When Kevin Bieksa went down with a groin injury, Andrew Alberts came in to play his first two games of the season. Surprisingly, when he returned, Alberts stayed in the lineup and Keith Ballard came out. Then, when Bieksa couldn’t go against Calgary, Cam Barker drew in to the lineup for his first game of the season, while Ballard remained in the press box.
It’s a decision that doesn’t make a lot of sense on the surface. Ballard is a better player than Alberts and Barker and was playing with newfound consistency to start the season. His pairing with Chris Tanev was playing fairly sheltered minutes, but was getting good results, to the point that he and Tanev remained together when Vigneault and Bowness started juggling defence pairs 5 games in.
That pairing has been split up recently, however, as Tanev has begun to take on a larger role in the Canucks’ defence corps. While Tanev excels, however, Ballard has found his ice time steadily declining and it now appears that Ballard is back at the bottom of the Canucks’ defensive depth chart.Continue Reading —›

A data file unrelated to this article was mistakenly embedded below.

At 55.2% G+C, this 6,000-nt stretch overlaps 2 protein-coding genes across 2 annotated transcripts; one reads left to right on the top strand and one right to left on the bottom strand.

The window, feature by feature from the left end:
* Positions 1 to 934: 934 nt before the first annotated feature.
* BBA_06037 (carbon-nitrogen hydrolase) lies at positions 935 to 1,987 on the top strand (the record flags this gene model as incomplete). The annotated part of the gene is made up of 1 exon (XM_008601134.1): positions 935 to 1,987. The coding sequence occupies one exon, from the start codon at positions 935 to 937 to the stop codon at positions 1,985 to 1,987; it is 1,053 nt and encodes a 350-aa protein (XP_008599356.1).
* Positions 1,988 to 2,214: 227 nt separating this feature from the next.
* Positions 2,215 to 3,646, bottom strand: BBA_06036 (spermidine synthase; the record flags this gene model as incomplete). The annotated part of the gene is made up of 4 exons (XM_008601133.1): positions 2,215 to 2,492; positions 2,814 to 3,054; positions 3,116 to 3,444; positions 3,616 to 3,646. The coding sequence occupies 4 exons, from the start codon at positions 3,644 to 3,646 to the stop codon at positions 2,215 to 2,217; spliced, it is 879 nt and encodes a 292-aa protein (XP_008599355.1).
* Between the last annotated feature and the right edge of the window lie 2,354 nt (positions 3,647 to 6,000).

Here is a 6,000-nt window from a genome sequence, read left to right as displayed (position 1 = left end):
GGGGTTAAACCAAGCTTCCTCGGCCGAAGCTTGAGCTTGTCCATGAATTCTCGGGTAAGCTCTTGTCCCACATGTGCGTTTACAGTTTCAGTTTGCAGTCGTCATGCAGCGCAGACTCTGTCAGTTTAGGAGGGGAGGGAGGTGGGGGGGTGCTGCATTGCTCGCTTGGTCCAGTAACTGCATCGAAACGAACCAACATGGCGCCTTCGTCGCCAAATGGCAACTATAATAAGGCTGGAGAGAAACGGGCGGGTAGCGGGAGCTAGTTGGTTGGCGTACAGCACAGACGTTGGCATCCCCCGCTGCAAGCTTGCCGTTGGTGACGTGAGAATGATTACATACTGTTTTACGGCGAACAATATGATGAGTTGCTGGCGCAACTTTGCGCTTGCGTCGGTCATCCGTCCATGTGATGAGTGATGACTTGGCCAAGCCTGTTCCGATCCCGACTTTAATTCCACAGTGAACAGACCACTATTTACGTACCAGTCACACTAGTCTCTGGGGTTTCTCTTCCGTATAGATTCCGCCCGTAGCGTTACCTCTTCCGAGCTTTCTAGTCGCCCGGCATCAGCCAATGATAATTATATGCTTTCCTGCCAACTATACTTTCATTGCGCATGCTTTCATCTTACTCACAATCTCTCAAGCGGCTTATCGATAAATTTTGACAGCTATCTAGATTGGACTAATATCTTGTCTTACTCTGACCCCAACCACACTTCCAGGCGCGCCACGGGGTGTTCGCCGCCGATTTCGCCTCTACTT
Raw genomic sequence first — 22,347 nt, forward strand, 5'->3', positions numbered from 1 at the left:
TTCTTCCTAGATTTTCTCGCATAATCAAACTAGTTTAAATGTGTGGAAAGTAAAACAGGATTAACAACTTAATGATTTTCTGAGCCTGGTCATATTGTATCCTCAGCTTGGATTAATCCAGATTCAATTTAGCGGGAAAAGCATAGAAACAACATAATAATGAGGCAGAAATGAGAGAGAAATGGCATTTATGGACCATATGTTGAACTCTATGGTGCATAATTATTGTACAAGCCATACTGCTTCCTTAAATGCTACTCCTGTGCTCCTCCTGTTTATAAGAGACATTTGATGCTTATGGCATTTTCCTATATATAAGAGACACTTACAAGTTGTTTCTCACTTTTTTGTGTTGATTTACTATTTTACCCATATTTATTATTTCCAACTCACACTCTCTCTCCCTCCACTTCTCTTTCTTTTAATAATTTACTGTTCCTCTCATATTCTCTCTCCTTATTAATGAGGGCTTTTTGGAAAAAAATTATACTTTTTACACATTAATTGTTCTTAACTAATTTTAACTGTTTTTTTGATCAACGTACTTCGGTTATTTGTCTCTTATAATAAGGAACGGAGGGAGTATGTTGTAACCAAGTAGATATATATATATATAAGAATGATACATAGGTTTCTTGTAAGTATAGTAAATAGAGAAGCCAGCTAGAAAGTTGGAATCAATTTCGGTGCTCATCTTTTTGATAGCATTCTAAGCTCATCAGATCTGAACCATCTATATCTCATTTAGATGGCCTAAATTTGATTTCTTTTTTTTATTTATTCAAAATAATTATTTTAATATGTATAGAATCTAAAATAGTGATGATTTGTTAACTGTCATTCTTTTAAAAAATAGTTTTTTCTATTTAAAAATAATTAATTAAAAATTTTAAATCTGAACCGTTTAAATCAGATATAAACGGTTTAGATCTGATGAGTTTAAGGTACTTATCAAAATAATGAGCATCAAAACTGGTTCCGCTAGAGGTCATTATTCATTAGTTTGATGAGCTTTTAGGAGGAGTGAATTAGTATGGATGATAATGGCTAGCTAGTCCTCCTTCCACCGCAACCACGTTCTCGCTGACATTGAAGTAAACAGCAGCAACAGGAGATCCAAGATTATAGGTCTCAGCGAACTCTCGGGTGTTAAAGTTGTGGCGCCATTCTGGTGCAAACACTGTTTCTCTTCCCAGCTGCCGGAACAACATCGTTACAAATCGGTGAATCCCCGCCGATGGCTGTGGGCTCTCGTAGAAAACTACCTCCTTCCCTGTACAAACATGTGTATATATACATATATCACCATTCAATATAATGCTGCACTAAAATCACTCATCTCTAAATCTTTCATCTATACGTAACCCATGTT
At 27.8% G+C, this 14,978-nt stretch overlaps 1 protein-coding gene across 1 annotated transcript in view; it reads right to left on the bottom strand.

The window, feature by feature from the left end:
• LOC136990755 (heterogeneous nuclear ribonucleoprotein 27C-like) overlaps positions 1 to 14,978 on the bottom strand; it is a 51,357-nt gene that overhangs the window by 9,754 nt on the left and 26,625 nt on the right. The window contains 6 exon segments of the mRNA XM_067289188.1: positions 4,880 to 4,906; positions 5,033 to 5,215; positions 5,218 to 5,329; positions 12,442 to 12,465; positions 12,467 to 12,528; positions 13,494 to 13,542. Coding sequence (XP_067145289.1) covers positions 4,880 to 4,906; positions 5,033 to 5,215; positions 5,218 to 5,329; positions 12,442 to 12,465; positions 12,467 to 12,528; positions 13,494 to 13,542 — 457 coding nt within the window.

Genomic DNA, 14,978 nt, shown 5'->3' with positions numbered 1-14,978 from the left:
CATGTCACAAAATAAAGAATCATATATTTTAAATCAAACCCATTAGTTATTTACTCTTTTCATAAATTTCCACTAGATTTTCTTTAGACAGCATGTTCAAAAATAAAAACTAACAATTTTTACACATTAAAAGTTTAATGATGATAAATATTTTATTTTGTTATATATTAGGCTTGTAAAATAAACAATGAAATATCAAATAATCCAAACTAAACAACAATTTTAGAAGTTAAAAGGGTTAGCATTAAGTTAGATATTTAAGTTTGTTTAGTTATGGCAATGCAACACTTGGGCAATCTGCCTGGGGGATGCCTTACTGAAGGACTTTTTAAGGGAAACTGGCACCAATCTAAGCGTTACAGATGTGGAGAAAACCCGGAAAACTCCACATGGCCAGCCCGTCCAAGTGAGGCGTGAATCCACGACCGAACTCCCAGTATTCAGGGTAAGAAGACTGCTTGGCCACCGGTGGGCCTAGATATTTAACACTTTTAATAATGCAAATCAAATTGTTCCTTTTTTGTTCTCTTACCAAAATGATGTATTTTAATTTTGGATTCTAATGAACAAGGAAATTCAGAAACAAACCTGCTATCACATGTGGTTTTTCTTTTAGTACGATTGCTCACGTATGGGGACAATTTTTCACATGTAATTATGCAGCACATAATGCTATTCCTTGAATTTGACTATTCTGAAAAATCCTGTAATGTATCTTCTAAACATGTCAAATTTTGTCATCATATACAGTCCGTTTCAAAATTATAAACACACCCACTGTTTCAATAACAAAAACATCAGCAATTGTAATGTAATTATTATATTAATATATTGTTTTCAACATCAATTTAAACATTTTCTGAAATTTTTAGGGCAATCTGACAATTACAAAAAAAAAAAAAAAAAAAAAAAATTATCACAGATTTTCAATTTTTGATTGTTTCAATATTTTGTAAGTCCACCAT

There was a momentary thrill of excitement when Dan Hamhuis flipped Milan Lucic with a textbook hipcheck. It bore a strong similarity to his midseason decimation of the Sharks’ Douglas Murray and had the potential to take Lucic off his game and focus the Bruins’ attentions on abstract concepts like “revenge” rather than the more concrete goal of, well, scoring goals.
That momentary thrill was immediately replaced by concern when Hamhuis dropped to all fours and disappeared inside a scrum. After watering Hamhuis with Gatorade (it’s got what plants crave), the Bruins likely felt like complete tools when he limped to the bench, headed straight down the tunnel, and didn’t return for the rest of the game. This has raised some concerns as Hamhuis likely will not return to the Canucks lineup for Saturday’s Game 2 and is questionable for the rest of the series.Continue Reading —›